|Photo by Freeimages.com/Daniel Reyes|
by The Daily Telegraph, May 9, 2016
Australia has one of the most diverse and dramatic coastlines in the world. The country is pounded by three different oceans, each of which has sculpted the national shoreline into an endlessly spectacular series of beaches, coves, bays and cliffs. The scale of it all is vast.
The coast of the mainland furls and dips for more than 35,000 kilometres (22,000 miles) as it makes its way around the edge of six different states, taking in rainforests, surf breaks, islands and coral reefs.
It means, of course, that coastal road trips hold huge reward for visitors Down Under. Cathay Pacific flies into Sydney, Melbourne, Adelaide, Cairns, Brisbane and Perth, all cities that offer world-class potential as gateways for coastal exploration.
Whether you’re keen on driving through the tropics, steering along iconic beachside highways or simply finding your own isolated paradise, there’s ample choice.
The best known of these is the legendary Great Ocean Road. Famously built by returning servicemen after World War One, the road stretches for almost 300 kilometres (186 miles) along the wild, wave-bashed coast of Victoria, beginning a short distance west of Melbourne.
The highlights of this hugely scenic route are numerous – from the craggy limestone spires of the 12 Apostles to the fabled surf of Bells Beach – and the drive also takes in fishing villages, shipwrecks, migrating whales and national parks.
Part of the beauty of the Great Ocean Road is the fact that it can be enjoyed at the speed of your choice. Wind your way along its length in one unforgettable afternoon or spread the experience over several days – it’s even possible to walk it.
What’s more, its location between Melbourne and Adelaide also makes it ideal for those on the longer Great Southern Touring Route between these two cosmopolitan cities.
In New South Wales, meanwhile, Sydney offers excellent options of its own. The coastal road that snakes north from the city is a prime example.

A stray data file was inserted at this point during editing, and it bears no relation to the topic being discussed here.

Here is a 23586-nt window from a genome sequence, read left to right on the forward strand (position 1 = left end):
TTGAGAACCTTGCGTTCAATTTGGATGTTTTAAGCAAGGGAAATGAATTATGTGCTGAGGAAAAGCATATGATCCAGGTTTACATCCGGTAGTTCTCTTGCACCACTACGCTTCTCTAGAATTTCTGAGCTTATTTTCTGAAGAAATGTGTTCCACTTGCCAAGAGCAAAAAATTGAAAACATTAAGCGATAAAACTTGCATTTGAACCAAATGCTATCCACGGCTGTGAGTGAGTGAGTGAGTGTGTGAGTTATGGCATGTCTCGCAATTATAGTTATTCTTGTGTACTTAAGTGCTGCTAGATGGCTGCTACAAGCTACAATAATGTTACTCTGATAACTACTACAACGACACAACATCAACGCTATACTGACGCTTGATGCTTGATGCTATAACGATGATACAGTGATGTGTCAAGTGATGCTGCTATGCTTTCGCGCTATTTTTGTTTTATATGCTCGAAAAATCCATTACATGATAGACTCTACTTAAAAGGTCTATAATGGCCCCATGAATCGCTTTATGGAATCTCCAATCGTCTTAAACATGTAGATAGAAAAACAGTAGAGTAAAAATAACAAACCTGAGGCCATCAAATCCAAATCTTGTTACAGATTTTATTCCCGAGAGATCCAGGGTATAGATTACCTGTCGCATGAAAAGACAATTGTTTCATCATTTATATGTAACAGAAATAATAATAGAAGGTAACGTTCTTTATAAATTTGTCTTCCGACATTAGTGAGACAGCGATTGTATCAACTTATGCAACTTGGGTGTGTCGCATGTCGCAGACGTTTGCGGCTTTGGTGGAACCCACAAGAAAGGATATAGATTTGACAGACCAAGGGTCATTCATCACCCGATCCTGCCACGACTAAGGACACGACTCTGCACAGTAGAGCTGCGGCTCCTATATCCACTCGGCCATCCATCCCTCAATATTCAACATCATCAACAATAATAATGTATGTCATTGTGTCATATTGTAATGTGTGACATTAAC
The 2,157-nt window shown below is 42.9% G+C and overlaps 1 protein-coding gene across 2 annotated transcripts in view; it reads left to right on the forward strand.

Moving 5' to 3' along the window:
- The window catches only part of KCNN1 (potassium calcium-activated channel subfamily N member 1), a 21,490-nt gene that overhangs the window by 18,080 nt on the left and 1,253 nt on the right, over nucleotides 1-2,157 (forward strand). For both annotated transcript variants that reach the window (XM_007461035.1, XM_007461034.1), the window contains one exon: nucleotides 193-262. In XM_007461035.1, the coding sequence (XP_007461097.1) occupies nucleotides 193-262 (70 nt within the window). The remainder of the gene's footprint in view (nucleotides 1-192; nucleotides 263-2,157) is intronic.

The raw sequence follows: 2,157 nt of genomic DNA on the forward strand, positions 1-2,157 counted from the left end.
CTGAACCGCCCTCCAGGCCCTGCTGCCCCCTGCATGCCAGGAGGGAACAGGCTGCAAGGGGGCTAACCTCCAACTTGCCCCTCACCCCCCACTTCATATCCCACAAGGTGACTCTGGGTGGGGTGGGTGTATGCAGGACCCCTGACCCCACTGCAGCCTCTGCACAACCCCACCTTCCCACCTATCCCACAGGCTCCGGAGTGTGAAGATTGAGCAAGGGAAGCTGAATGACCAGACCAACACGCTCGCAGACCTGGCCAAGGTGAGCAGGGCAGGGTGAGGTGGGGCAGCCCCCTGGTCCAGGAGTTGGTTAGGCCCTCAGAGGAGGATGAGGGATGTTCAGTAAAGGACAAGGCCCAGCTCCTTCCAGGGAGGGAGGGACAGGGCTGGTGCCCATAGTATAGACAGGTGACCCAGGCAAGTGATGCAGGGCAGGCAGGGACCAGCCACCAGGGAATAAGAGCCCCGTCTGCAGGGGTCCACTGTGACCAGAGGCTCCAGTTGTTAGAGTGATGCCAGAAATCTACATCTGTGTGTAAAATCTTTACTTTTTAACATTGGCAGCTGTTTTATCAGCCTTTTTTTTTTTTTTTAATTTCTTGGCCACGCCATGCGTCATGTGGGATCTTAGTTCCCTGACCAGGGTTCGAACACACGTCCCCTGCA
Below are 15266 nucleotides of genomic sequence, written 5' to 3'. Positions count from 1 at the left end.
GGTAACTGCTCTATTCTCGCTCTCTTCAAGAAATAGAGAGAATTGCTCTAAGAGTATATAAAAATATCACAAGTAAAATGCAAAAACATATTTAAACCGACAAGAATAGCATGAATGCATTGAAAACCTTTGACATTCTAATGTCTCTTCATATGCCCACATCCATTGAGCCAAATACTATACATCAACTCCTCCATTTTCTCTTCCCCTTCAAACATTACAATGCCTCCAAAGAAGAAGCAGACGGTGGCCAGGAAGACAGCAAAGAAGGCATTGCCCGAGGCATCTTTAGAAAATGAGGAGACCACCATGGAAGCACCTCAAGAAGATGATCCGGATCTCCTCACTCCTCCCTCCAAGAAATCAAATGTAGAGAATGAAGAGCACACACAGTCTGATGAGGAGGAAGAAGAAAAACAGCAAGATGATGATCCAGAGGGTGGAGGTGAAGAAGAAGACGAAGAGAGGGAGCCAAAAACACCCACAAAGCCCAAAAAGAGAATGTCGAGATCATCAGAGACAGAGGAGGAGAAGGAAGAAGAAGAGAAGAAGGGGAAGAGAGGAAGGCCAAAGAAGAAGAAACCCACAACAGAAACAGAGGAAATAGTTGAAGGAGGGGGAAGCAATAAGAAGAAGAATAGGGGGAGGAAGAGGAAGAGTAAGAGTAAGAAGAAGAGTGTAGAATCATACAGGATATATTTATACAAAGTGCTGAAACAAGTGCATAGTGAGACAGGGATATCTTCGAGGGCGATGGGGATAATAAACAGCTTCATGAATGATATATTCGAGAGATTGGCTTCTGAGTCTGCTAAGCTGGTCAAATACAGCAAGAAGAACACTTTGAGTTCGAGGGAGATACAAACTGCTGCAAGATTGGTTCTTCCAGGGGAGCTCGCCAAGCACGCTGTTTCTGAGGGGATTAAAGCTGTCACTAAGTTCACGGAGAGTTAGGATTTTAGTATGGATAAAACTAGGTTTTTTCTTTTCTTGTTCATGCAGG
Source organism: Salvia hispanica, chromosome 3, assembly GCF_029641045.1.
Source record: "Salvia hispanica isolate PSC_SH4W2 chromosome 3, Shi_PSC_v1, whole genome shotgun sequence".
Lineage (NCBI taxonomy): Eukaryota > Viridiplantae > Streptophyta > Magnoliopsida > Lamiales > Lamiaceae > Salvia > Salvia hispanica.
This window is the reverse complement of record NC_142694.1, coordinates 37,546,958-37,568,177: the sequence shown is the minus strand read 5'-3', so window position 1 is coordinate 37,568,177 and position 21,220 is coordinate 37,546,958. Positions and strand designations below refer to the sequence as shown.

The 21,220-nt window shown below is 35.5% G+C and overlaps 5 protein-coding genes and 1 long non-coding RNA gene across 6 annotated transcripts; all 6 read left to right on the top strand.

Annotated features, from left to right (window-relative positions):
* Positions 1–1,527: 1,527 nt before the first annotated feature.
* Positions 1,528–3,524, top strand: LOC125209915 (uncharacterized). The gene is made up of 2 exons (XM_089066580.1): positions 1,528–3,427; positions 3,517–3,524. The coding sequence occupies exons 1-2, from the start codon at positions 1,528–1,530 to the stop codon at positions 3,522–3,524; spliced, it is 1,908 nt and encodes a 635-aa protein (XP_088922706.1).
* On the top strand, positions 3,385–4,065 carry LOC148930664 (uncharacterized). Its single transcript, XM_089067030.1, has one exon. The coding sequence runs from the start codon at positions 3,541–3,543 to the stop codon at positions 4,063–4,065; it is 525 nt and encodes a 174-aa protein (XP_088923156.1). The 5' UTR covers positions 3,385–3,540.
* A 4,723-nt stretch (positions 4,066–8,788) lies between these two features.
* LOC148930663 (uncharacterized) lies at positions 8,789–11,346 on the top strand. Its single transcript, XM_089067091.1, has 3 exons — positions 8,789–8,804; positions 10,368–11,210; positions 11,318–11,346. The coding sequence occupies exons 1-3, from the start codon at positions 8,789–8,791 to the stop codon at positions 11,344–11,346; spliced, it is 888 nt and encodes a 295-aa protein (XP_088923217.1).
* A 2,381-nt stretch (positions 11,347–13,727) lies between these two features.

It takes around nine hours of driving to cover the 770 kilometres (478 miles) between the shimmering state capital and Byron Bay, but it’s not a journey you’ll want to hurry. Known as the Legendary Pacific Coast, the region packs in wine, wildlife and watersports.
You can stop off at Port Stephens to swim with wild dolphins, take an Aboriginal cultural tour of the amazing Stockton sand dunes or make a short detour inland to drive the famous Waterfall Way.
And from Byron Bay – a colourfully alternative beach town offering some superb walks – it’s only a short distance across the Queensland border to Brisbane, which itself is the perfect base for a trip along the nearby Gold Coast, known for its long sands and 300 days of annual sunshine.
Up in northern Queensland, meanwhile, laidback Cairns forms the gateway to the Great Tropical Drive, a network of different touring routes that incorporate ancient rainforests, palm-fringed beaches and the incomparable Great Barrier Reef.
Across in the magical expanse of Western Australia, the variety continues. The gleaming towers of Perth form a starting point for memorable trips heading both up and down the Indian Ocean coast.
Drive south via the arty marina town of Fremantle to reach the Margaret River wine region, or take an epic tour north along the Coral Coast to reach UNESCO-listed Shark Bay and the coral gardens of Ningaloo Reef.
The country’s super-sized coastline is a gift to visitors in search of authentic adventure. And no matter where you choose to focus your travels, you can rest assured that a coastal trip in Australia will always be one to remember.
And if there’s simply not time to fit in everywhere you want? That sounds like the perfect excuse for a return visit.
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